Review: Flowers for the Sea by Zin. E. Rocklyn

Flowers for the Sea is a dark, dazzling debut novella that reads like Rosemary’s Baby by way of Octavia E. Butler.

We are a people who do not forget.

Survivors from a flooded kingdom struggle alone on an ark. Resources are scant, and ravenous beasts circle. Their fangs are sharp.

Among the refugees is Iraxi: ostracized, despised, and a commoner who refused a prince, she’s pregnant with a child that might be more than human. Her fate may be darker and more powerful than she can imagine.

Zin E. Rocklyn’s extraordinary debut is a lush, gothic fantasy about the prices we pay and the vengeance we seek.

Flowers for the Sea by Zin E. Rocklyn

Title: Flowers for the Sea | Author: Zin E. Rocklyn | Publisher: Tor | Pub Date: 19/10/2021 | Pages: 112 | ISBN13: 978-1250804037 | Genre: gothic fantasy/horror | Language: English | Source: NetGalley | Starred Review

Flowers for the Sea Review

Some books use a wide angle lens, giving you the big picture. They let you see a lot of moving parts and may have multiple point of view characters so you can see the pieces moving as the story comes together.

Other books use a zoom lens and have a narrow focus. Flowers for the Sea falls into this category, and phew, Zin. E. Rocklyn takes readers up close and personal for this tale. This isn’t a story where someone lays out the particulars of the world so you can orient yourself first. Instead, Rocklyn takes us right into Iraxi’s life and circumstances. She’s pregnant, and not exactly happy about it, despite the fact that we soon learn there are no successful pregnancies in her world now. She’ll be the first. Iraxi’s different because of her current circumstances, but she’s also different because of her heritage, and she’s an outsider on an ark, trying to survive in a hostile future world.

What really comes through is her sense of loss and how displaced Iraxi is. Rocklyn writes from the perspective of the minority, the outsider, the person rejected by the masses. There’s a deep sense of loneliness and isolation, but also pride. Iraxi doesn’t try to conform to earn acceptance. You’d think she’d be happier about having a child because she’d have someone, but she isn’t, and her sentiments are raw and honest. Would-be parents can relate to the dilemma of bringing children into a dying world.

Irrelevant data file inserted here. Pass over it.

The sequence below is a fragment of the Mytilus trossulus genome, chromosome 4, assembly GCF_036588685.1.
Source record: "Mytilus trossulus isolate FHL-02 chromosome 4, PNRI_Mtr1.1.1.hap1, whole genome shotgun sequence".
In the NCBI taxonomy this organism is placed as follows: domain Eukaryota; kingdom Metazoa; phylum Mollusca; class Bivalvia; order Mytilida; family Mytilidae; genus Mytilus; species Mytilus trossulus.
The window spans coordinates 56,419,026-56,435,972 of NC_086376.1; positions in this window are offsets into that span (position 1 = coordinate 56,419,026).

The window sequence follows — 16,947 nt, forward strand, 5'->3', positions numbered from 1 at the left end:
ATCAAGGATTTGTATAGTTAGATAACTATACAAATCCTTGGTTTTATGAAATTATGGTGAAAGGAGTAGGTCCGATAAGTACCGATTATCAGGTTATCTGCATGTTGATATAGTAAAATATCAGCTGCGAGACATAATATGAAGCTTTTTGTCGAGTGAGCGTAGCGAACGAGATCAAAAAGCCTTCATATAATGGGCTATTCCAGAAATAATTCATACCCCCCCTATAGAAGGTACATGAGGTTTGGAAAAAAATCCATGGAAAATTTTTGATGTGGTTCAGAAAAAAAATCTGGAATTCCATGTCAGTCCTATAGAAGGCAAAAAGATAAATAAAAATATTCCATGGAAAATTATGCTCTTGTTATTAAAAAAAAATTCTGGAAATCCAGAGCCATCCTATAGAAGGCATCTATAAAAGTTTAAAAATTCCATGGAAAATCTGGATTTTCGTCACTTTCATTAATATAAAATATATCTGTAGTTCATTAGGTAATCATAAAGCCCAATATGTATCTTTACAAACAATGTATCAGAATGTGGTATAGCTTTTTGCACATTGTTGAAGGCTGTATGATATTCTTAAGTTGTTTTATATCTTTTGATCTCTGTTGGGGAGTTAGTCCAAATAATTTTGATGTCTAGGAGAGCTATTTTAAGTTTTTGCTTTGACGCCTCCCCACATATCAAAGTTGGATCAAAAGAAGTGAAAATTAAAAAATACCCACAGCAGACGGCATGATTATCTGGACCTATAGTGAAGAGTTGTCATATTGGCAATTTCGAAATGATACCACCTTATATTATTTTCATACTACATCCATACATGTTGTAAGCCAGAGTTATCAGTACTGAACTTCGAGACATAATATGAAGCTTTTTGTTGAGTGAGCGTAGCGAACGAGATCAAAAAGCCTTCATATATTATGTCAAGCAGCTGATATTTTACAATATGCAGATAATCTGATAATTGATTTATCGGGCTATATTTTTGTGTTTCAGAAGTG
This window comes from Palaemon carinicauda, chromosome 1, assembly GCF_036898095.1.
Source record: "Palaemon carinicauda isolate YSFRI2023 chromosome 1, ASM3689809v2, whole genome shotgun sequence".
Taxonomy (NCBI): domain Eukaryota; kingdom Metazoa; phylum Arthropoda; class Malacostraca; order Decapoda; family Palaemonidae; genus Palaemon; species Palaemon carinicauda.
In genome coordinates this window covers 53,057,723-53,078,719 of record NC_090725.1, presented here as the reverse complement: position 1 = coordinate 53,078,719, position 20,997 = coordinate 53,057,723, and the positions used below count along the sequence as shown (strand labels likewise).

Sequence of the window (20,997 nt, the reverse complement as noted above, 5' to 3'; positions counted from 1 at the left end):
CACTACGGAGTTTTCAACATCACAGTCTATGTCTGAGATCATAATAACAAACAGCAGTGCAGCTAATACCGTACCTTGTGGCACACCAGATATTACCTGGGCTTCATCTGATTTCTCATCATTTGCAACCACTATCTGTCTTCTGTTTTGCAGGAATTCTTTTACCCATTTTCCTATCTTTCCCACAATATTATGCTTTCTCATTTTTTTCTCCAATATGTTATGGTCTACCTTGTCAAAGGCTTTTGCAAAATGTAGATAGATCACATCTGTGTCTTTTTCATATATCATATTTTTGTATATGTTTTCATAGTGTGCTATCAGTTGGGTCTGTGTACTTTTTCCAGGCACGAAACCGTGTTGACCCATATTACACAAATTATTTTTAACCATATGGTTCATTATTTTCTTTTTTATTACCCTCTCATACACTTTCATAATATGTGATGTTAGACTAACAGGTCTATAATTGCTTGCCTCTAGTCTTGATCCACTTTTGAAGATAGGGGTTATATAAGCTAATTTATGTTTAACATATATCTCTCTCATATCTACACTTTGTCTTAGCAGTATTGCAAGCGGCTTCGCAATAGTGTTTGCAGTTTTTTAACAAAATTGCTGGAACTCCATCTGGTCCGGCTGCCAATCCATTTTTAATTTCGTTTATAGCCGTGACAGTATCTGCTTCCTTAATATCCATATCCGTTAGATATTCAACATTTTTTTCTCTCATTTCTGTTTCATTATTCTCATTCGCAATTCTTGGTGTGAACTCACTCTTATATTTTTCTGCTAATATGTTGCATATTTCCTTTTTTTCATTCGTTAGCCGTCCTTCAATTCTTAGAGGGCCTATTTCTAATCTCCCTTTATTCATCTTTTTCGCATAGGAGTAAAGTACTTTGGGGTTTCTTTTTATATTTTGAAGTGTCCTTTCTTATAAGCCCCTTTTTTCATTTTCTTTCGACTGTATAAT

Iraxi’s also been absorbed by her pregnancy, and she doesn’t view that favorably, either. She’s tolerated because she’s needed and as the story progresses, it’s hard not to feel her anger towards the other occupants of this ark because they’re cruel and petty. And Iraxi’s unapologetically angry, which was refreshing. This is a genuine character you can relate to, not someone portrayed as noble or saintly to make us like her more. Nope. She’s completely herself, and screw you if you don’t like that. I love her attitude and the strength of her character.

The world Rocklyn’s built is intriguing and you get the sense that Rocklyn could set a lot more stories in this world. Rocklyn walks a fine line between giving us just enough information about the threats plaguing the people of the ark and the creatures that attack them, ensuring we’re aware of the fears and realities, but leaving just enough to our imagination to heighten our fears. Good writers know that what’s left off the page is just as crucial as what’s on the page, and I think that’s part of the reason this story lingered in my brain so long after I read it.

Powerful and evocative, Rocklyn’s crafted a memorable story you won’t soon forget. I found Flowers for the Sea engrossing from the start, and it builds to a stellar finish. Rocklyn’s an author to watch, a must-read for fans of weird horror and dark fantasy.

This review first appeared at Sci Fi & Scary

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